Andrew Darby, Hobart
The Age, July 25, 2011
PEACE is closer to being secured in the decades-long fight over Tasmanian forests after a $274 million government package aimed at ending most logging of native forests was agreed on at the weekend.
But while the deal hammered out between Prime Minister Julia Gillard and Tasmanian Premier Lara Giddings has the full backing of industry, it has been criticised by the Greens.
The deal puts into effect principles already agreed on by the two sides to shift the industry out of most public native forests, to protect many of those forests in national parks, and to compensate those forced to leave.
Tasmania's forests debate has been a defining national green issue since the 1980s, marked by repeated attempts at settlement that have only bought temporary truces.
Ms Gillard said the conflict had at times been "very bitter indeed", but the deal would ensure complete agreement could be be reached, she said.
Changing commercial conditions — chiefly the rejection of native forest woodchips by the Japanese — drove the industry and green groups into talks.
The package confirms the reservation of 430,000 hectares of native forest around the state.
Among areas protected will be the hotly disputed very tall forests that fringe the World Heritage wilderness, the Tarkine rainforests of the island's north-west, and a sprinkling of mountainous coastal forests around the east coast.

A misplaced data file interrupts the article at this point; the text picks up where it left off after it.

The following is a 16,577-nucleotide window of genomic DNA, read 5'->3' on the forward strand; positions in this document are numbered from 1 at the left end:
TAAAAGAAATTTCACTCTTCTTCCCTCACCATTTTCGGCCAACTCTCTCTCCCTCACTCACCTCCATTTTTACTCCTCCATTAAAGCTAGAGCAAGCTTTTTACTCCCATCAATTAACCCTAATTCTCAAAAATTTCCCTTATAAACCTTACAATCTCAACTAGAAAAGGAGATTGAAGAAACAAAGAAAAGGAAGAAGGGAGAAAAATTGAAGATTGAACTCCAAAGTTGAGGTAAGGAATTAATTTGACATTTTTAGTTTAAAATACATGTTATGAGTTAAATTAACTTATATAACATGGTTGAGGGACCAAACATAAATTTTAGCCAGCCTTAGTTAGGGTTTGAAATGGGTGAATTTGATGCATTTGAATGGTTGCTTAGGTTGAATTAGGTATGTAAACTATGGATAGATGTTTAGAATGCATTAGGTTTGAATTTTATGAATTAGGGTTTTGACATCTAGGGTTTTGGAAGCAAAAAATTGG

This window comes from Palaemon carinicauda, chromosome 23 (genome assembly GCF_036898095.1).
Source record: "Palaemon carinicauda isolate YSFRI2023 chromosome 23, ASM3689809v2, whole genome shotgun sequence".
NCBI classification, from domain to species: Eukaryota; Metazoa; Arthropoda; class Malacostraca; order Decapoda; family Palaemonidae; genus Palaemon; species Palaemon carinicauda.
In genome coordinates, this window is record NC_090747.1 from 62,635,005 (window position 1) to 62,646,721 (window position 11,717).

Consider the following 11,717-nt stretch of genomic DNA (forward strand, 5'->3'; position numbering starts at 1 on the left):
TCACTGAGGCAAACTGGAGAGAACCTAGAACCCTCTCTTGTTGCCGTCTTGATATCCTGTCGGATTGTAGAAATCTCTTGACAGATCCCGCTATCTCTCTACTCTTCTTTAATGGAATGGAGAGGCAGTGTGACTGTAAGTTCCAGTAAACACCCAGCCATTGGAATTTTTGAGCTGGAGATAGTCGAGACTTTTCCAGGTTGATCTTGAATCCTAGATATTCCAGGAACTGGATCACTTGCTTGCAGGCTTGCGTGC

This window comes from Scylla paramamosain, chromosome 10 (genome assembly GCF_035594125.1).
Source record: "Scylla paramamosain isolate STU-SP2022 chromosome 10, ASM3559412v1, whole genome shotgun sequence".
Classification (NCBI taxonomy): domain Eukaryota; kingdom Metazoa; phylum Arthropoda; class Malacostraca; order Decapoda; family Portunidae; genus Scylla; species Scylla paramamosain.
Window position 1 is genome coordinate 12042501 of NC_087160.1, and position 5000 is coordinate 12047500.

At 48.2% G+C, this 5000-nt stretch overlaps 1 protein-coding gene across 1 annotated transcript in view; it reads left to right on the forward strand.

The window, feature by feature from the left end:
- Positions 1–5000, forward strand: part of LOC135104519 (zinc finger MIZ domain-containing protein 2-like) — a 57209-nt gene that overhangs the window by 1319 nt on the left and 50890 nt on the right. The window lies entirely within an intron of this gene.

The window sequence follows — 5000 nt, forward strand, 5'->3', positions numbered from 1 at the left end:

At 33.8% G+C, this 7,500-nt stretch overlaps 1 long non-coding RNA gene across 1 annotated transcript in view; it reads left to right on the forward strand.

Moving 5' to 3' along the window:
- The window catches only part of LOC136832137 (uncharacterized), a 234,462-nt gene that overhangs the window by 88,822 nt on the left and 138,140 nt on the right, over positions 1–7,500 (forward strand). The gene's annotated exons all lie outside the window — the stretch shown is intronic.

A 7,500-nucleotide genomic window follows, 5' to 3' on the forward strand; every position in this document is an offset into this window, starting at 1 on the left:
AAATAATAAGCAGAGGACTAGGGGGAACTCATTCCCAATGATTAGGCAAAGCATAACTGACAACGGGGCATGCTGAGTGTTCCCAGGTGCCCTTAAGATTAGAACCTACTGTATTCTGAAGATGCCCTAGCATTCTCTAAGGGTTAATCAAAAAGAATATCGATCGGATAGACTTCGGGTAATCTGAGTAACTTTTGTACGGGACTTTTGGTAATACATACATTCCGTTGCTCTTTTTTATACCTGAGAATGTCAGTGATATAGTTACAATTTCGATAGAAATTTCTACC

"People do want to see appropriate protection for ancient and iconic forests, for areas of high conservation value, and the agreement that has been struck . . . does enable us to do it," Ms Gillard said.
With the lion's share of funds to come from the Commonwealth, the package's big ticket items are $85 million for workers and contractors who lose their jobs in industry restructuring; $120 million in extra regional development money for Tasmania; and $43 million to implement the changes.
The deal ensures existing major logging contracts can be fulfilled from forests outside the protected areas, but halves the key sawlog quota.
The strategically important Triabunna woodchip mill, bought by the wealthy environmentalists Jan Cameron and Graeme Wood last week, is to keep operating.
But its chips will need certification from the Forest Stewardship Council, which means an end to the mass woodchipping of old-growth areas.
Ms Giddings called for an end to environmental protests targeting the industry, saying the agreement marked an end to debate over logging in old-growth forests. "It is clear that against the tide of changing market conditions, doing nothing is not an option," she said.
The Forest Industries Association of Tasmania said the deal delivered it certainty and security. "We do fully support the agreement," chief executive Terry Edwards said.
Green groups said they backed the governments' decision to reach an important decision. But one of the negotiators, Phill Pullinger of Environment Tasmania, said critical points still lay ahead in translating the weekend's federal-state heads of agreement into a fully operational process.
The Tasmanian Greens, who hold the balance of power in the state's Parliament, reserved the right not to support some elements of the agreement, which may need to be legislated.
And national Greens leader Bob Brown derided the agreement as a "Labor-Labor-loggers" outcome. "The popular expectation that a 610,000-hectare system of wild forest national parks would be established, as the loggers were bailed out of their failing industry, has been dashed," Senator Brown said.
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